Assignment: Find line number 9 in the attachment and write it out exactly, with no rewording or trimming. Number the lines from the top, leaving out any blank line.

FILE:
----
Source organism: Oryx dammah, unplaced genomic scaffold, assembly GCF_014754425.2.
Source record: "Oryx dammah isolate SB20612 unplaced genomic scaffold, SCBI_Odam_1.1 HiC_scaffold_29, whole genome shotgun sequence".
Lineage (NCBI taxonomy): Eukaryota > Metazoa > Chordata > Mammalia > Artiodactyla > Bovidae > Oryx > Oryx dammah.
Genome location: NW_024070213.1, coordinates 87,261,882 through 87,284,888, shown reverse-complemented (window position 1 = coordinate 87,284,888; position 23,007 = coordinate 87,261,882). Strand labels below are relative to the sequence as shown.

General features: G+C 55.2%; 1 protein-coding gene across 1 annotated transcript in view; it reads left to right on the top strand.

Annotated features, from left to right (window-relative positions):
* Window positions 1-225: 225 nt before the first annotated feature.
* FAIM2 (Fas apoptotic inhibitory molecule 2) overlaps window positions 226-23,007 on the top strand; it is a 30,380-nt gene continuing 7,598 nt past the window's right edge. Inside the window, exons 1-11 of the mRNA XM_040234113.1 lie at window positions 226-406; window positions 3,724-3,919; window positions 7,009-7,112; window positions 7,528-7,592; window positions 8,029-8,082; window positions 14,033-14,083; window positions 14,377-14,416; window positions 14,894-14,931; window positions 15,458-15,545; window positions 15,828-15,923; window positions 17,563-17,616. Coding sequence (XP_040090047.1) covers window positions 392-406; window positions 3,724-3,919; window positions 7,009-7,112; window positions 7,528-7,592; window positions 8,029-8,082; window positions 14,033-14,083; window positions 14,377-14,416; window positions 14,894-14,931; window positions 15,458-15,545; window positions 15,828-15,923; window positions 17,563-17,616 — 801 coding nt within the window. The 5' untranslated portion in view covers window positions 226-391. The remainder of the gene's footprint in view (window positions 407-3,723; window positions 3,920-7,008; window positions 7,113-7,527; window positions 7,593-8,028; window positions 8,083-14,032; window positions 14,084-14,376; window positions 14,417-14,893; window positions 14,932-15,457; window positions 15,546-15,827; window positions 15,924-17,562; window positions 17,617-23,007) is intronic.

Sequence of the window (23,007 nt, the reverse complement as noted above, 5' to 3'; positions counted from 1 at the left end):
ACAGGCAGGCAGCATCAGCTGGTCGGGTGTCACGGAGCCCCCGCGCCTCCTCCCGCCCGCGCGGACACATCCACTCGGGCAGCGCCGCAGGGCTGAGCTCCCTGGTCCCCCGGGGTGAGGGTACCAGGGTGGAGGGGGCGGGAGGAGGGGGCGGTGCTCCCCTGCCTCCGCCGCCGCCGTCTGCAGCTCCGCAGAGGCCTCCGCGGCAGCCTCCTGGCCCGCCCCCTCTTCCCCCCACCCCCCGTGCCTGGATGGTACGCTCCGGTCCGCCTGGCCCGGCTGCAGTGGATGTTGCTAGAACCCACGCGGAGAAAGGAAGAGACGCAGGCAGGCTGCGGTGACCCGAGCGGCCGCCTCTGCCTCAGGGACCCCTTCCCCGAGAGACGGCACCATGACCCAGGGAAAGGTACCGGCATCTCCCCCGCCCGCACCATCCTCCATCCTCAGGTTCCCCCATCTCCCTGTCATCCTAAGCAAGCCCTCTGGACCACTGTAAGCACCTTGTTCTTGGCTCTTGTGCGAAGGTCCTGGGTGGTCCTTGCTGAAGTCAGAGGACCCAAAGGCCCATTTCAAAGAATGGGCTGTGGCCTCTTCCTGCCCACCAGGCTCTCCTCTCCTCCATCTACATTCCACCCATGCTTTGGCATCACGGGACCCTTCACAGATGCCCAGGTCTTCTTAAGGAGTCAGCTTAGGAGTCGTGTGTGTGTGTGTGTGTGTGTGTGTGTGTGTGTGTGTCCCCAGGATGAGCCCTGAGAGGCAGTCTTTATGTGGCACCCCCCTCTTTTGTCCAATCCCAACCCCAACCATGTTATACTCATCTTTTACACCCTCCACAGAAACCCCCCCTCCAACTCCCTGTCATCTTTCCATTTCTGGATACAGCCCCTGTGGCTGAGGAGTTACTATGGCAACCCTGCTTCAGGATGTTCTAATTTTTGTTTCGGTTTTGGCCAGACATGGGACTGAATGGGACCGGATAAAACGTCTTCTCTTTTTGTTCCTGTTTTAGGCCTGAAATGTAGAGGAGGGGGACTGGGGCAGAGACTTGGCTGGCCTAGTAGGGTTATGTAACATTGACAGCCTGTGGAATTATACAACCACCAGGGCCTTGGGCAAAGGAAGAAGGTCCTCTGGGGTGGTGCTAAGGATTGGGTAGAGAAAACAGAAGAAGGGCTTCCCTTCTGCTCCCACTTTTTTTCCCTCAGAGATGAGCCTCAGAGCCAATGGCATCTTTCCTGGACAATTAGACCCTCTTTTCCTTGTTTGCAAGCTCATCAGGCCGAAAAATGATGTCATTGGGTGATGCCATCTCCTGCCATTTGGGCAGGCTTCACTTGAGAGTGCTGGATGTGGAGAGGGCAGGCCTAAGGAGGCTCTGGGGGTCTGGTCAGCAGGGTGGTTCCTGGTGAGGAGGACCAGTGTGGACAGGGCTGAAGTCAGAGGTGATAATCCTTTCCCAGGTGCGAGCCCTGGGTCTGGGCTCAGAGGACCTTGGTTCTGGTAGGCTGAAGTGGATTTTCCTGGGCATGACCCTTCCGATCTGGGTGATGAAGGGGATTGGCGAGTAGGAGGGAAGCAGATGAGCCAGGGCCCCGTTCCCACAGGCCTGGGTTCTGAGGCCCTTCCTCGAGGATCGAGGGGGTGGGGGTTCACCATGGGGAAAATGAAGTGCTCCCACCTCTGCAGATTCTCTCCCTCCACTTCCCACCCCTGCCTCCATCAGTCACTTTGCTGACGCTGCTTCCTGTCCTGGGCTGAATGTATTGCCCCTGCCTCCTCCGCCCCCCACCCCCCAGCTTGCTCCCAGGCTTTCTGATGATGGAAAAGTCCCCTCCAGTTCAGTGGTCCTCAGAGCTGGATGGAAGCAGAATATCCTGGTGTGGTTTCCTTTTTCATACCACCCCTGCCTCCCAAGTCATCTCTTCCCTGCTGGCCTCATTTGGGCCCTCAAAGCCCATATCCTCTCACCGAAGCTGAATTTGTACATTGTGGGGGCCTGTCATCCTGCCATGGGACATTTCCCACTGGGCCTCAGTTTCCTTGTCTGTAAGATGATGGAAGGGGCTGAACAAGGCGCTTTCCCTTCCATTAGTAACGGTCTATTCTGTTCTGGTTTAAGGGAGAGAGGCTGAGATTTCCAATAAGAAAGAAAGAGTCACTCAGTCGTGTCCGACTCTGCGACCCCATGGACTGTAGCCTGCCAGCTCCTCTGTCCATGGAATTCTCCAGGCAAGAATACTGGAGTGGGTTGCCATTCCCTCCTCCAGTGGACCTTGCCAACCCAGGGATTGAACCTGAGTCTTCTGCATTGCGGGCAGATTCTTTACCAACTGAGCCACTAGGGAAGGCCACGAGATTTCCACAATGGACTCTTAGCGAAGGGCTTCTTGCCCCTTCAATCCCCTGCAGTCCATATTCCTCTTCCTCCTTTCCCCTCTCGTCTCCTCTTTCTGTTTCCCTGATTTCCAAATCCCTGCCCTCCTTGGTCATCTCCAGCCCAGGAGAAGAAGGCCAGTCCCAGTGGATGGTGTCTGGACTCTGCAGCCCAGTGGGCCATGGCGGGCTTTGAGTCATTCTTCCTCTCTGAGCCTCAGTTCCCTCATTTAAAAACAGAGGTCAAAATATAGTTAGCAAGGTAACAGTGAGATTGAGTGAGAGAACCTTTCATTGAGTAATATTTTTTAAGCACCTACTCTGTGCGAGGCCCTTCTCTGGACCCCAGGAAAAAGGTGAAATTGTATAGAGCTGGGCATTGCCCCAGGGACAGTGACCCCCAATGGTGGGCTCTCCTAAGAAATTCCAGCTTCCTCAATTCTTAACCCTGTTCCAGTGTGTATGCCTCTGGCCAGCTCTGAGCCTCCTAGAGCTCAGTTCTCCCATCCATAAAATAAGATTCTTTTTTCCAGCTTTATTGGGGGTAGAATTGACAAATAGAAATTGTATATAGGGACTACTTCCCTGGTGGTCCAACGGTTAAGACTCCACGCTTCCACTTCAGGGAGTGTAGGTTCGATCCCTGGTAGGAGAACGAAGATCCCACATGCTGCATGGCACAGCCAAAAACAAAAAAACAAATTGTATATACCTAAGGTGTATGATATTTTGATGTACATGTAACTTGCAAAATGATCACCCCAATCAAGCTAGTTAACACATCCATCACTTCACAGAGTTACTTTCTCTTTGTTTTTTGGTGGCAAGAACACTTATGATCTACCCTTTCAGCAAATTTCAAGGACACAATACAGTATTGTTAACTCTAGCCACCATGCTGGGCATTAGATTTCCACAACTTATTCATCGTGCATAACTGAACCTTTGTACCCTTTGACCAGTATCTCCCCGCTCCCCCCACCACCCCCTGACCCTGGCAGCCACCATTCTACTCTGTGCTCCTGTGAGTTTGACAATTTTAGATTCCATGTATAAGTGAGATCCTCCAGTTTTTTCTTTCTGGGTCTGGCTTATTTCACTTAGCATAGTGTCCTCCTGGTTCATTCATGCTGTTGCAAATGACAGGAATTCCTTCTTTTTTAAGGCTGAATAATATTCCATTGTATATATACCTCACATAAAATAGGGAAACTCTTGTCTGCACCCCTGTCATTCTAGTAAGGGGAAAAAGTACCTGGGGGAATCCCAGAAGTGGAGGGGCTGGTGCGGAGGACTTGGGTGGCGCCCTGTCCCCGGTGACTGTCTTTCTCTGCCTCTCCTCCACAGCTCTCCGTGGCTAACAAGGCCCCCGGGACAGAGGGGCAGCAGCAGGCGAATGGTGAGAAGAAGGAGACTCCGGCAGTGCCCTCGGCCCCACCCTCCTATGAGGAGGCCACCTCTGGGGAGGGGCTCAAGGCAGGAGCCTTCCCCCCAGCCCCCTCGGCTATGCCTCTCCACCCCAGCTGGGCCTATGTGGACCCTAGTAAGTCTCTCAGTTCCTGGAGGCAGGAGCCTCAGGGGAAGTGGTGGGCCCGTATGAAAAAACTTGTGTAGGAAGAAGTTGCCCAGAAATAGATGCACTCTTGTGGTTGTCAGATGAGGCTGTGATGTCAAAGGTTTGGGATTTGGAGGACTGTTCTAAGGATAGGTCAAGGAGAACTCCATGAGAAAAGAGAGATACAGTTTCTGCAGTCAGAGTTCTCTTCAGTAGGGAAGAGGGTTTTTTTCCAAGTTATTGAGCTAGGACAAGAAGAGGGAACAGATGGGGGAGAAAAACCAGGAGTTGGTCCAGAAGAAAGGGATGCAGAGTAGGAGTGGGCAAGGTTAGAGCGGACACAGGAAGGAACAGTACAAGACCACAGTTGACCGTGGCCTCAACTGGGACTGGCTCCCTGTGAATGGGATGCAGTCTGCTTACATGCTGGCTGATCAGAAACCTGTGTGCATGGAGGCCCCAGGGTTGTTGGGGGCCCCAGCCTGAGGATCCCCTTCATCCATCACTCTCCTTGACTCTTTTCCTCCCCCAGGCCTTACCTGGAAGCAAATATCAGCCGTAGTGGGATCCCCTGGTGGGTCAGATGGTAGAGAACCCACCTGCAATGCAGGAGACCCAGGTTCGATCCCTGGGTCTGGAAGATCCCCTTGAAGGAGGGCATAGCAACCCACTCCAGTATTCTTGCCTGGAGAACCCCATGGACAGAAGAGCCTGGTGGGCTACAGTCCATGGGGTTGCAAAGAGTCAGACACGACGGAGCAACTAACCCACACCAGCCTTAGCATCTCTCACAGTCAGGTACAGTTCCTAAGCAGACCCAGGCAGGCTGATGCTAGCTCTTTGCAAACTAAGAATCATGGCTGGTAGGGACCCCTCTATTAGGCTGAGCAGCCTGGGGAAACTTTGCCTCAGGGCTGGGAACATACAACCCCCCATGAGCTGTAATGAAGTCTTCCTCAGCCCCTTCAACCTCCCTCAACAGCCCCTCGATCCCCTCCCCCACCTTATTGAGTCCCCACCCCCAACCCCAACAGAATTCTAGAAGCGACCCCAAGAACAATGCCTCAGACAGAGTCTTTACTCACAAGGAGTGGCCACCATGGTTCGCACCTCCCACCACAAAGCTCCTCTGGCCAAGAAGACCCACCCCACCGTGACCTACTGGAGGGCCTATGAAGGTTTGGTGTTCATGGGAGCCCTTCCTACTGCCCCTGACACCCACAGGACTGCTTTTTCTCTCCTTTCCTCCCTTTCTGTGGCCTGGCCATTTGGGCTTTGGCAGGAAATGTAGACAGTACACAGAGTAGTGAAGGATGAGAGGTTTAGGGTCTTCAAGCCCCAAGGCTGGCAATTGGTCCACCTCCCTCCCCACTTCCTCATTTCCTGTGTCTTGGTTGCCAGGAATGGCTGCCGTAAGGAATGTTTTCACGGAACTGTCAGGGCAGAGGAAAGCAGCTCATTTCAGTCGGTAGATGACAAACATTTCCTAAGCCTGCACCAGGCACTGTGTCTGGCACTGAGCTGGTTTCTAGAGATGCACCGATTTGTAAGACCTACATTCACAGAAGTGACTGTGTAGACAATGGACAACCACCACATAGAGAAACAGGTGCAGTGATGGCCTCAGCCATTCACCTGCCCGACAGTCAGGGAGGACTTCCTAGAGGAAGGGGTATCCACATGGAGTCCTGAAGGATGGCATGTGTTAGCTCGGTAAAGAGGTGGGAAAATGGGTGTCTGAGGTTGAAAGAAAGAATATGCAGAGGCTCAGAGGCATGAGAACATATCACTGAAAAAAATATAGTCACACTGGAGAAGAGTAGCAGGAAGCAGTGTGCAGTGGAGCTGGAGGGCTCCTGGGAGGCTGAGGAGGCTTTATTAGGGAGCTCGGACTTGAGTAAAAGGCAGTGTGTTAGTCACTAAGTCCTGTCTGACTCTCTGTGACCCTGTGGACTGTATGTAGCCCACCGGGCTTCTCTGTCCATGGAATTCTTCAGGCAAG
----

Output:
Sequence of the window (23,007 nt, the reverse complement as noted above, 5' to 3'; positions counted from 1 at the left end):